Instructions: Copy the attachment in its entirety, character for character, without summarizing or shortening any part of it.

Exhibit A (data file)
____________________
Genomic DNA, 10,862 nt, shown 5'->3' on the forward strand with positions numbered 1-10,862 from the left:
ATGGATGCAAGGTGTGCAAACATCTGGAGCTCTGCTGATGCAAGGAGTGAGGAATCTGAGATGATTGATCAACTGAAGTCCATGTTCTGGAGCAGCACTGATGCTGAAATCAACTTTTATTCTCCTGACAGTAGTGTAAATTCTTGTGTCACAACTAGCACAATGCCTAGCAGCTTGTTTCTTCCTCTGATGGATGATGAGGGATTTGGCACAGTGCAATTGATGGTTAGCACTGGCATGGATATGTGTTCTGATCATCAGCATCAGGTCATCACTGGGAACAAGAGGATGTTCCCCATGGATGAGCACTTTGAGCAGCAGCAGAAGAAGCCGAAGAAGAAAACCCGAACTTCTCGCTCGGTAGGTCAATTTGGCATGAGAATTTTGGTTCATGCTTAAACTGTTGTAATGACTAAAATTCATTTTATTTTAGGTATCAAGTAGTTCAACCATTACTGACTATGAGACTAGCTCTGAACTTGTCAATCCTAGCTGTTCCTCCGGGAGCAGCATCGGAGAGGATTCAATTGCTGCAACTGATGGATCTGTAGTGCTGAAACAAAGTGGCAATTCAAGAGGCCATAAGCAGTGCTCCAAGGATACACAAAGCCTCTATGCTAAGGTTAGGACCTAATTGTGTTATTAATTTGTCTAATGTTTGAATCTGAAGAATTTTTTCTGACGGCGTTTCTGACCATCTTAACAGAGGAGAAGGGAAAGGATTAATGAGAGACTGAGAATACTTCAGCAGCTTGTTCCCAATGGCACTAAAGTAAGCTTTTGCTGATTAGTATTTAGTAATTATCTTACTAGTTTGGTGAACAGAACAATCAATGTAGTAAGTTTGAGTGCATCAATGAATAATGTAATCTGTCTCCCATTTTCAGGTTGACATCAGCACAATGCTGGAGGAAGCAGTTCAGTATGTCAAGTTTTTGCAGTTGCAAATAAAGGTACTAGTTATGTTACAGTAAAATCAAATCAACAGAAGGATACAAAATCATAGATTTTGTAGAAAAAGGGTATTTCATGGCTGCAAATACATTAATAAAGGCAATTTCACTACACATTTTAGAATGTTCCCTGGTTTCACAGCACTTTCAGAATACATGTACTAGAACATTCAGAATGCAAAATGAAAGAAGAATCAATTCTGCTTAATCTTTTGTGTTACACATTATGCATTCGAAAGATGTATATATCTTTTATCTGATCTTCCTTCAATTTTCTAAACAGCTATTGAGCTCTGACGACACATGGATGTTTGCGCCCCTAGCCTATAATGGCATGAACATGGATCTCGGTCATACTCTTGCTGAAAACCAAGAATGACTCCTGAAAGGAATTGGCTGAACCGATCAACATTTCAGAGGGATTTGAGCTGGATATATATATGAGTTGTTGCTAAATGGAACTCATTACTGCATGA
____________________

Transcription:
Genomic DNA, 10,862 nt, shown 5'->3' on the forward strand with positions numbered 1-10,862 from the left:
ATGGATGCAAGGTGTGCAAACATCTGGAGCTCTGCTGATGCAAGGAGTGAGGAATCTGAGATGATTGATCAACTGAAGTCCATGTTCTGGAGCAGCACTGATGCTGAAATCAACTTTTATTCTCCTGACAGTAGTGTAAATTCTTGTGTCACAACTAGCACAATGCCTAGCAGCTTGTTTCTTCCTCTGATGGATGATGAGGGATTTGGCACAGTGCAATTGATGGTTAGCACTGGCATGGATATGTGTTCTGATCATCAGCATCAGGTCATCACTGGGAACAAGAGGATGTTCCCCATGGATGAGCACTTTGAGCAGCAGCAGAAGAAGCCGAAGAAGAAAACCCGAACTTCTCGCTCGGTAGGTCAATTTGGCATGAGAATTTTGGTTCATGCTTAAACTGTTGTAATGACTAAAATTCATTTTATTTTAGGTATCAAGTAGTTCAACCATTACTGACTATGAGACTAGCTCTGAACTTGTCAATCCTAGCTGTTCCTCCGGGAGCAGCATCGGAGAGGATTCAATTGCTGCAACTGATGGATCTGTAGTGCTGAAACAAAGTGGCAATTCAAGAGGCCATAAGCAGTGCTCCAAGGATACACAAAGCCTCTATGCTAAGGTTAGGACCTAATTGTGTTATTAATTTGTCTAATGTTTGAATCTGAAGAATTTTTTCTGACGGCGTTTCTGACCATCTTAACAGAGGAGAAGGGAAAGGATTAATGAGAGACTGAGAATACTTCAGCAGCTTGTTCCCAATGGCACTAAAGTAAGCTTTTGCTGATTAGTATTTAGTAATTATCTTACTAGTTTGGTGAACAGAACAATCAATGTAGTAAGTTTGAGTGCATCAATGAATAATGTAATCTGTCTCCCATTTTCAGGTTGACATCAGCACAATGCTGGAGGAAGCAGTTCAGTATGTCAAGTTTTTGCAGTTGCAAATAAAGGTACTAGTTATGTTACAGTAAAATCAAATCAACAGAAGGATACAAAATCATAGATTTTGTAGAAAAAGGGTATTTCATGGCTGCAAATACATTAATAAAGGCAATTTCACTACACATTTTAGAATGTTCCCTGGTTTCACAGCACTTTCAGAATACATGTACTAGAACATTCAGAATGCAAAATGAAAGAAGAATCAATTCTGCTTAATCTTTTGTGTTACACATTATGCATTCGAAAGATGTATATATCTTTTATCTGATCTTCCTTCAATTTTCTAAACAGCTATTGAGCTCTGACGACACATGGATGTTTGCGCCCCTAGCCTATAATGGCATGAACATGGATCTCGGTCATACTCTTGCTGAAAACCAAGAATGACTCCTGAAAGGAATTGGCTGAACCGATCAACATTTCAGAGGGATTTGAGCTGGATATATATATGAGTTGTTGCTAAATGGAACTCATTACTGCATGA